Pride of Tamils
Like all in the audience, R.KRISHNAMOORTHY returns spellbound experiencing Illayaraja's musical prowess.
THE JAM-PACKED Rasika Ranjana Sabha auditorium last Sunday meant something special was on. Three hours of felicitations by literary personalities in an air of perceptible silence.
The audience waiting with bated breath for the man of the moment.
And there he was with his acceptance speech -- the music maestro, Illayaraja.
He was actually there to reflect on his string of literary works: Venba Nanmalai, Gnanaganga, Paalnila Paathai, Vetta Velithanil Kottikidakkuthu, Sangeetha Kanavugal, Vazhithunai, Illayarajavin Sinthanaigal, and Thuilikkadal.
Literary personalities, including 'Perumpulavar' P. Namasivayam, S. Sathiyaseelan, A. Arivoli, A. Jeganathan, and N. Kalaichelvi, resumed their seats after offering critical insights into the literary genius of Illayaraja.
And then quite unsurprisingly, the musical genius in Illayaraja took over in a jiffy. For the next 30 minutes, he kept the audience spellbound with his musical prowess.
He had with him only his base and sweet voice, which age has not withered.
Like his flowing music, Illayaraja was spontaneous in his remarks too.
One of the speakers made an interlude during the course of his speech that Illayaraja was the "pride of Tamilians."
Tamil, a culture
"But music transcends such barriers," pat came the answer from the man and he went a step ahead saying, "Tamil is a culture. Not a language."
This was when he was speaking about his work on Tiruvasagam symphony, which, he announced had been completed in New York.
"Listen to the song to the accompaniment of the music and experience the transformation happening in your inner self," he said, just stopping short of saying that it was his masterpiece. "I now feel that I was born into the world to complete this mission."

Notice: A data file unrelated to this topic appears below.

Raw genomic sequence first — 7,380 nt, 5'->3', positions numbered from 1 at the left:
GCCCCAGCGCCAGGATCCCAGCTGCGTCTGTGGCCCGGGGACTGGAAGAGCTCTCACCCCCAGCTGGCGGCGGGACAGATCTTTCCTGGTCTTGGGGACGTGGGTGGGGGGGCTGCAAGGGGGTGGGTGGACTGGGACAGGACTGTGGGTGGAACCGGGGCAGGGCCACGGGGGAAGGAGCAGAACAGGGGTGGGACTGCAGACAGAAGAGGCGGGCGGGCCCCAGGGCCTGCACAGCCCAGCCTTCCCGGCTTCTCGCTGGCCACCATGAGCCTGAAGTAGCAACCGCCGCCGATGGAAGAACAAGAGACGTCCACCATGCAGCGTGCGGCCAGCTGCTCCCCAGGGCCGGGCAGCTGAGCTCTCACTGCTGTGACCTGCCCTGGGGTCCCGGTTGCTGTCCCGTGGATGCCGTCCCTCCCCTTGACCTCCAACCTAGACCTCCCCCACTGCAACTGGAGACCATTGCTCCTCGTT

Having said so, he was quick to add that it was not his achievement, "but the direction of the master above." Aghast at the same pattern of songs in Tamil cinema, Illayaraja revealed to the audience, his passion for something new.
Having scored music for hundreds of films and worked with almost all the directors, he said he is inclined to "work with only those who provide space for maintaining the right balance between music and lyrics."
In his words, "Songs should have words that convey meaning.
Powerful messages, which otherwise do not strike the mind, can be conveyed effectively through music."
He delightfully shared his childhood experiences with the audience. The beginning was tough.
With just an initiation into the world of music, he came as a boy to Chennai from his native village, Pannaipuram in erstwhile Madurai district, with Rs. 400 and a radio his mother had given him.
The vastness of music dawned on him when he met the then famous music director, G.K. Venkatesh, who wanted Illayaraja to play guitar. He confessed that he did not know writing 'swaras', yet, knew how to repeat the tunes.
The director gave him 11 tunes and after seeing his ability was more than convinced.
The rest is history.
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